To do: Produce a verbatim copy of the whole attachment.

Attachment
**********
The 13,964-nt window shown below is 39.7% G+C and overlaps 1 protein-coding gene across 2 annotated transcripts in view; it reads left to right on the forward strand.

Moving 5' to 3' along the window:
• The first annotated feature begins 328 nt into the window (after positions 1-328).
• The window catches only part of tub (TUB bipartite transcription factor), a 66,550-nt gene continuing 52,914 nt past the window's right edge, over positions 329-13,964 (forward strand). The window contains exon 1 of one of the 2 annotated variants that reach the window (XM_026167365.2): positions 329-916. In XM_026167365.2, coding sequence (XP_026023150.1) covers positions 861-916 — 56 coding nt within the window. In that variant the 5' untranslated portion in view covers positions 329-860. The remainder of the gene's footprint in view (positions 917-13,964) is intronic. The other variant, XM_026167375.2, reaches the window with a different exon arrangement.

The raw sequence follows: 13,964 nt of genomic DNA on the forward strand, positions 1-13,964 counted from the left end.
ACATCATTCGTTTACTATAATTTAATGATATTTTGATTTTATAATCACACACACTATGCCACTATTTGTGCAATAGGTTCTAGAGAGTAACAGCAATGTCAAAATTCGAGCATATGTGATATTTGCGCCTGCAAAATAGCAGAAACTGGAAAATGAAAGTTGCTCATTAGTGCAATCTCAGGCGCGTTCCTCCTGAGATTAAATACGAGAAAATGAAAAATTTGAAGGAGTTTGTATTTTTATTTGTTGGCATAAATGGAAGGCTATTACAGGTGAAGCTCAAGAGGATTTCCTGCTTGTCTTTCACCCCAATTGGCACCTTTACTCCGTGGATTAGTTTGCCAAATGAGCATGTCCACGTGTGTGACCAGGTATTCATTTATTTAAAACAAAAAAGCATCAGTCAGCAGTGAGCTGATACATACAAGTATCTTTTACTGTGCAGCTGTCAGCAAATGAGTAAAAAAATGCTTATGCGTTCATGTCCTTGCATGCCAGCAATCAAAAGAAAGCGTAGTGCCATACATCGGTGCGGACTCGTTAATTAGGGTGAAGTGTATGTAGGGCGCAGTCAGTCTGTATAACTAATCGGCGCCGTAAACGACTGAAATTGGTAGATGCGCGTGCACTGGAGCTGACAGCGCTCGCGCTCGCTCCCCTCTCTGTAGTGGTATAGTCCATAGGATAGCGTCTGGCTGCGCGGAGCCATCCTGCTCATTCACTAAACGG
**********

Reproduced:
The 13,964-nt window shown below is 39.7% G+C and overlaps 1 protein-coding gene across 2 annotated transcripts in view; it reads left to right on the forward strand.

Moving 5' to 3' along the window:
• The first annotated feature begins 328 nt into the window (after positions 1-328).
• The window catches only part of tub (TUB bipartite transcription factor), a 66,550-nt gene continuing 52,914 nt past the window's right edge, over positions 329-13,964 (forward strand). The window contains exon 1 of one of the 2 annotated variants that reach the window (XM_026167365.2): positions 329-916. In XM_026167365.2, coding sequence (XP_026023150.1) covers positions 861-916 — 56 coding nt within the window. In that variant the 5' untranslated portion in view covers positions 329-860. The remainder of the gene's footprint in view (positions 917-13,964) is intronic. The other variant, XM_026167375.2, reaches the window with a different exon arrangement.

The raw sequence follows: 13,964 nt of genomic DNA on the forward strand, positions 1-13,964 counted from the left end.
ACATCATTCGTTTACTATAATTTAATGATATTTTGATTTTATAATCACACACACTATGCCACTATTTGTGCAATAGGTTCTAGAGAGTAACAGCAATGTCAAAATTCGAGCATATGTGATATTTGCGCCTGCAAAATAGCAGAAACTGGAAAATGAAAGTTGCTCATTAGTGCAATCTCAGGCGCGTTCCTCCTGAGATTAAATACGAGAAAATGAAAAATTTGAAGGAGTTTGTATTTTTATTTGTTGGCATAAATGGAAGGCTATTACAGGTGAAGCTCAAGAGGATTTCCTGCTTGTCTTTCACCCCAATTGGCACCTTTACTCCGTGGATTAGTTTGCCAAATGAGCATGTCCACGTGTGTGACCAGGTATTCATTTATTTAAAACAAAAAAGCATCAGTCAGCAGTGAGCTGATACATACAAGTATCTTTTACTGTGCAGCTGTCAGCAAATGAGTAAAAAAATGCTTATGCGTTCATGTCCTTGCATGCCAGCAATCAAAAGAAAGCGTAGTGCCATACATCGGTGCGGACTCGTTAATTAGGGTGAAGTGTATGTAGGGCGCAGTCAGTCTGTATAACTAATCGGCGCCGTAAACGACTGAAATTGGTAGATGCGCGTGCACTGGAGCTGACAGCGCTCGCGCTCGCTCCCCTCTCTGTAGTGGTATAGTCCATAGGATAGCGTCTGGCTGCGCGGAGCCATCCTGCTCATTCACTAAACGG